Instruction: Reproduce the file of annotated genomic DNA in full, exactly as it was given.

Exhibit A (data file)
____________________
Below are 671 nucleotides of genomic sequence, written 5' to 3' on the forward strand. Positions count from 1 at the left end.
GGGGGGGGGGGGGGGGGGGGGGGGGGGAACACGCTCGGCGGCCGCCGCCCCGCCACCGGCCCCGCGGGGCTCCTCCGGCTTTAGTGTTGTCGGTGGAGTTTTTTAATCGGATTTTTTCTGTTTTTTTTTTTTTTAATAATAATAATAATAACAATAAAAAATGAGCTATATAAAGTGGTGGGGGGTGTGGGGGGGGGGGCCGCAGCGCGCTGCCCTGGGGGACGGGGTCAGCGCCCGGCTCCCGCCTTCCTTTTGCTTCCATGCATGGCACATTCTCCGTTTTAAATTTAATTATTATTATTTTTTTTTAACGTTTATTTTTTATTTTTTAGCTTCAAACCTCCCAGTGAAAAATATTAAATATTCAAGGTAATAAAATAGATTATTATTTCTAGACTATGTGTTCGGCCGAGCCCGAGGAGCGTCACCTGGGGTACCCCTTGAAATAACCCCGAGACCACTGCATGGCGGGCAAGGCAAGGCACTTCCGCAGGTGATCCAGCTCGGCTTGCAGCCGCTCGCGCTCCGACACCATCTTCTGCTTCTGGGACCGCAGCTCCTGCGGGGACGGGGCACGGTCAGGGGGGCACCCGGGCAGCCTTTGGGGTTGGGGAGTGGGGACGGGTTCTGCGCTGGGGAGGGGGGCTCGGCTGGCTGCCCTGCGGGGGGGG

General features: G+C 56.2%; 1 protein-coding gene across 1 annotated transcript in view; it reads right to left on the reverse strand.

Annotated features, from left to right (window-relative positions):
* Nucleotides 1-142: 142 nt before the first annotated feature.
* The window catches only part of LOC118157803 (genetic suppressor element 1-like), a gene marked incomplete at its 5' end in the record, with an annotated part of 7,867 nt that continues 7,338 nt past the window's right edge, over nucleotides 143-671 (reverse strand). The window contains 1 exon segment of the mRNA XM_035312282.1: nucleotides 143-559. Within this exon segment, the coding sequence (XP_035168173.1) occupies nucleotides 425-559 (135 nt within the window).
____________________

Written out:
Below are 671 nucleotides of genomic sequence, written 5' to 3' on the forward strand. Positions count from 1 at the left end.
GGGGGGGGGGGGGGGGGGGGGGGGGGGAACACGCTCGGCGGCCGCCGCCCCGCCACCGGCCCCGCGGGGCTCCTCCGGCTTTAGTGTTGTCGGTGGAGTTTTTTAATCGGATTTTTTCTGTTTTTTTTTTTTTTAATAATAATAATAATAACAATAAAAAATGAGCTATATAAAGTGGTGGGGGGTGTGGGGGGGGGGGCCGCAGCGCGCTGCCCTGGGGGACGGGGTCAGCGCCCGGCTCCCGCCTTCCTTTTGCTTCCATGCATGGCACATTCTCCGTTTTAAATTTAATTATTATTATTTTTTTTTAACGTTTATTTTTTATTTTTTAGCTTCAAACCTCCCAGTGAAAAATATTAAATATTCAAGGTAATAAAATAGATTATTATTTCTAGACTATGTGTTCGGCCGAGCCCGAGGAGCGTCACCTGGGGTACCCCTTGAAATAACCCCGAGACCACTGCATGGCGGGCAAGGCAAGGCACTTCCGCAGGTGATCCAGCTCGGCTTGCAGCCGCTCGCGCTCCGACACCATCTTCTGCTTCTGGGACCGCAGCTCCTGCGGGGACGGGGCACGGTCAGGGGGGCACCCGGGCAGCCTTTGGGGTTGGGGAGTGGGGACGGGTTCTGCGCTGGGGAGGGGGGCTCGGCTGGCTGCCCTGCGGGGGGGG

General features: G+C 56.2%; 1 protein-coding gene across 1 annotated transcript in view; it reads right to left on the reverse strand.

Annotated features, from left to right (window-relative positions):
* Nucleotides 1-142: 142 nt before the first annotated feature.
* The window catches only part of LOC118157803 (genetic suppressor element 1-like), a gene marked incomplete at its 5' end in the record, with an annotated part of 7,867 nt that continues 7,338 nt past the window's right edge, over nucleotides 143-671 (reverse strand). The window contains 1 exon segment of the mRNA XM_035312282.1: nucleotides 143-559. Within this exon segment, the coding sequence (XP_035168173.1) occupies nucleotides 425-559 (135 nt within the window).